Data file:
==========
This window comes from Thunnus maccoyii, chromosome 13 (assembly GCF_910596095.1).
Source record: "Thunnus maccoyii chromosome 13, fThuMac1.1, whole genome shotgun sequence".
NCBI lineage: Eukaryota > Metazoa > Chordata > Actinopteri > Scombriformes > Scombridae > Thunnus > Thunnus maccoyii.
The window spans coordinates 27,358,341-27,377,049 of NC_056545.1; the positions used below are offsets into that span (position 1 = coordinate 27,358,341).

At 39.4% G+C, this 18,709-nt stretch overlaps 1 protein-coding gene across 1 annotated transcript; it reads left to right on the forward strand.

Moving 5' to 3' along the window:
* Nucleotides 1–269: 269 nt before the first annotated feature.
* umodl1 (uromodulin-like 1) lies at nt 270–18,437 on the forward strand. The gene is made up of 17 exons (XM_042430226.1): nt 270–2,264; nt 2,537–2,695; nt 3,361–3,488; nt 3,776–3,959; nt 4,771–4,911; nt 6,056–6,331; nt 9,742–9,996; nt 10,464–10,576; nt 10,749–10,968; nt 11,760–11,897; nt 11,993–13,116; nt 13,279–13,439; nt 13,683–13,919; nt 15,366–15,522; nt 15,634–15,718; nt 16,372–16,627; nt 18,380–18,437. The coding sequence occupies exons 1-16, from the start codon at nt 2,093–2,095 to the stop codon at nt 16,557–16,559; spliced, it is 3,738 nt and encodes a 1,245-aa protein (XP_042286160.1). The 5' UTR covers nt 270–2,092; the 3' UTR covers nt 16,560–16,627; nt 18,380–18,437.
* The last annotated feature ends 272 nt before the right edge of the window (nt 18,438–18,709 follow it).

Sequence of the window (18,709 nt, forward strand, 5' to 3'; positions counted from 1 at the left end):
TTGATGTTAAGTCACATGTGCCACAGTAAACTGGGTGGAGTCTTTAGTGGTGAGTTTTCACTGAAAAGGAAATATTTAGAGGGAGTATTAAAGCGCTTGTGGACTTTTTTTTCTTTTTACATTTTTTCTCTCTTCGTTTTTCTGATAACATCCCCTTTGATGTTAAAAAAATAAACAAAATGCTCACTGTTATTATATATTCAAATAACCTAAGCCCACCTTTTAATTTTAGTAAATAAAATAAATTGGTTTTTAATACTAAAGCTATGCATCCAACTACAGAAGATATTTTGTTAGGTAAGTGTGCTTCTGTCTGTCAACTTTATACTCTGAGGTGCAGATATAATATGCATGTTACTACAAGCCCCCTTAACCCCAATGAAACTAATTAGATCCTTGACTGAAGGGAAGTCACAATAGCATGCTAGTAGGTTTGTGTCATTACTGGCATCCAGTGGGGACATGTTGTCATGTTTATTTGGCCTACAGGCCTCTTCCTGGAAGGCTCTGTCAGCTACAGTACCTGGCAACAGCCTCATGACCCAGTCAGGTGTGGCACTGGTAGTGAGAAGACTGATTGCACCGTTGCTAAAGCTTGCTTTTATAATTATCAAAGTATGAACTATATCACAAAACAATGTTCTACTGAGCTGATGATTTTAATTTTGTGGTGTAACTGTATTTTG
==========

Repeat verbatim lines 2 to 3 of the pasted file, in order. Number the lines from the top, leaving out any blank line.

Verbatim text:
Source record: "Thunnus maccoyii chromosome 13, fThuMac1.1, whole genome shotgun sequence".
NCBI lineage: Eukaryota > Metazoa > Chordata > Actinopteri > Scombriformes > Scombridae > Thunnus > Thunnus maccoyii.